What to do when your greatest strength is a weakness

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We have just completed a number of 360 degree feedback debriefs with several different clients; the recipients have commonly been high level executives and have been further united by a theme which runs true for most individuals, and that is that their strengths have been at the very root of their development areas.

All of us have particular knowledge, skills, and patterns of thinking,  which have served us well throughout our careers; often these strengths have placed us in positions within organisations where these are highly valued.

However, time and again in 360 degree feedback reports, we see how such strengths in an individual start to unravel for them; there is a fall-out or detrimental effect on those around them. Not because they are no longer strengths but simply because they are overplayed.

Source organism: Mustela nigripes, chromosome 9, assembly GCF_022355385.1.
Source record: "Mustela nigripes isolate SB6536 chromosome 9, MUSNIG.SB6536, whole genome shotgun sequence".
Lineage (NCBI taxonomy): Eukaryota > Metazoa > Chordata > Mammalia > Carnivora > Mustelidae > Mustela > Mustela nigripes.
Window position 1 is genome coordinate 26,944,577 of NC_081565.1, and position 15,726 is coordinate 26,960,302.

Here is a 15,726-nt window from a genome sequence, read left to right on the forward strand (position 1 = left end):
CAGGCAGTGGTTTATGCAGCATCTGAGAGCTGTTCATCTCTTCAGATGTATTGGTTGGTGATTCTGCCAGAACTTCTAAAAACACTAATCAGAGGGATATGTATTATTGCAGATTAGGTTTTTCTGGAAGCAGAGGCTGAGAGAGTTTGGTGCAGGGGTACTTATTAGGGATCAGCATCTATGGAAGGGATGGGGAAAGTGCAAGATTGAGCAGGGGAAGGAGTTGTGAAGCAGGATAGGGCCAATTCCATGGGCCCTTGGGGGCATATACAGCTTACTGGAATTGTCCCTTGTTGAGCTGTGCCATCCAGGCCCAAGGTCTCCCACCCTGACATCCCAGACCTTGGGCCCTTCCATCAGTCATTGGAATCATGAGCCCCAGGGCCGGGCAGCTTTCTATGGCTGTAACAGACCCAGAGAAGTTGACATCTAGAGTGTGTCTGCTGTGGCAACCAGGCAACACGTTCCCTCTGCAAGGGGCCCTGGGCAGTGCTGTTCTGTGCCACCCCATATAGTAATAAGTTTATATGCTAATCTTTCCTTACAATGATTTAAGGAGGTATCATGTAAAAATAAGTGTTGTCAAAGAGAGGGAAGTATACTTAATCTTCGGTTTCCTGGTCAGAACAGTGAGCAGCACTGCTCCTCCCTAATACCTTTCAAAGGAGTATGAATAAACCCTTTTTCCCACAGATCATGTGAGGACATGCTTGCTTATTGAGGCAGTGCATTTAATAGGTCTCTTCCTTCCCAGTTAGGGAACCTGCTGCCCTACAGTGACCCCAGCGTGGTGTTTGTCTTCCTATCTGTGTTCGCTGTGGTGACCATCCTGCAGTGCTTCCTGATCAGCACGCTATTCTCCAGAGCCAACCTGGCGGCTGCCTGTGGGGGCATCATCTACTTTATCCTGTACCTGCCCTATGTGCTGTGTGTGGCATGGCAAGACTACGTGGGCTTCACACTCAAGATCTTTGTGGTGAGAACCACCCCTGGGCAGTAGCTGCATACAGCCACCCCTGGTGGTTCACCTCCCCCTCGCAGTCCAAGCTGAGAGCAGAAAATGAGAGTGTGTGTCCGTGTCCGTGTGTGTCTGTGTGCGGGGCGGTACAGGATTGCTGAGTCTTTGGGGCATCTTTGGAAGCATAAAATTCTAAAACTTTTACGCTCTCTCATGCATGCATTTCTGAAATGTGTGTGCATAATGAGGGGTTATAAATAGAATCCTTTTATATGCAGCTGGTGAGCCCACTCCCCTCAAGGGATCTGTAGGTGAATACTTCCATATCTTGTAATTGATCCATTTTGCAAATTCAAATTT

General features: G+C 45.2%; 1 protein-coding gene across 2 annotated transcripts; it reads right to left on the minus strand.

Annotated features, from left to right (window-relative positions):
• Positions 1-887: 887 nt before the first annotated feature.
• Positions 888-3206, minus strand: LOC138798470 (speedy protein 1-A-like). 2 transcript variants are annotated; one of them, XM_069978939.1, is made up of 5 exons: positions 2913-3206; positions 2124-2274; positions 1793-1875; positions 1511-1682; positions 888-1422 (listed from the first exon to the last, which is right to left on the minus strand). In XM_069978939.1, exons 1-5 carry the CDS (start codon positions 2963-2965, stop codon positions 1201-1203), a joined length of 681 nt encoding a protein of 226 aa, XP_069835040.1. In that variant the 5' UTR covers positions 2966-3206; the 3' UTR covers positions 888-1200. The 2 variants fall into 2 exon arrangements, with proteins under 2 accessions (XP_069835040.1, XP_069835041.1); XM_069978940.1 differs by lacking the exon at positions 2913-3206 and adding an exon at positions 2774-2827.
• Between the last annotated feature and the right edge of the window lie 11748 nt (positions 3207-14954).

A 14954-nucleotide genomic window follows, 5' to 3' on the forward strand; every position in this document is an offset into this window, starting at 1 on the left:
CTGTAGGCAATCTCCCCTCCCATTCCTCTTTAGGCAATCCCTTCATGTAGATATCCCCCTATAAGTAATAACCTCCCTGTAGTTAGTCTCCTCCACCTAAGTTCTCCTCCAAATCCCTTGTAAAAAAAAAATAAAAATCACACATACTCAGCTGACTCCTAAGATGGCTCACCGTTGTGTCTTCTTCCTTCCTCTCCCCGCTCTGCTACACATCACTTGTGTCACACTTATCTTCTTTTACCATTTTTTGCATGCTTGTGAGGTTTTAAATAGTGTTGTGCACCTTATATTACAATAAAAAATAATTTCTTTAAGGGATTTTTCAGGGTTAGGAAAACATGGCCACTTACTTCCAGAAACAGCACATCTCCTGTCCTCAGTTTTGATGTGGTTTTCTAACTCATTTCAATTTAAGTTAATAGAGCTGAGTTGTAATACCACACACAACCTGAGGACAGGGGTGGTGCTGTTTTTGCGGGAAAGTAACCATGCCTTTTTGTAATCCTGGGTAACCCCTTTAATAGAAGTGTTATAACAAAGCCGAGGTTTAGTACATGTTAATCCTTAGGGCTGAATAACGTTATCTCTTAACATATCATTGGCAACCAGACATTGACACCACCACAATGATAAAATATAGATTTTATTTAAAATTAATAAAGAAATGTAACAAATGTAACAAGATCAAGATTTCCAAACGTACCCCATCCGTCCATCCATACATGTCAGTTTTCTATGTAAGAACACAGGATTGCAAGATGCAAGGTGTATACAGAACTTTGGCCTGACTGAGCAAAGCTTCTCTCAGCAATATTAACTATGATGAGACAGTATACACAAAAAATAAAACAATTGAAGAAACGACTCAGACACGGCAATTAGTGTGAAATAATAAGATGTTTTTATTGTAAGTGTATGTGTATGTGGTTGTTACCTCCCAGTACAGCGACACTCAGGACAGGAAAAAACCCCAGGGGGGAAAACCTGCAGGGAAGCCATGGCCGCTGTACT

The individual who relentlessly focuses on the results, the client or the project timeline, over time can become blinded to other desired outcomes i.e. a happy team, an ability to be flexible in light of new information, personal well-being.

A 360 degree feedback report offers the opportunity for an individual to re-calibrate their approach, and perhaps temper some of their strengths which are still very useful, but need to be dialled down a little.

Discussion of this always reminds me of the joke about a person being interviewed for a new job:

Interviewer: So, what would you say your greatest weakness is?

Interviewee: Ah, that would be honesty

Interviewer: Honesty? I would think that’s a strength surely?

Inteviewee: I don’t give a hoot what you think

 

John

 

 

 

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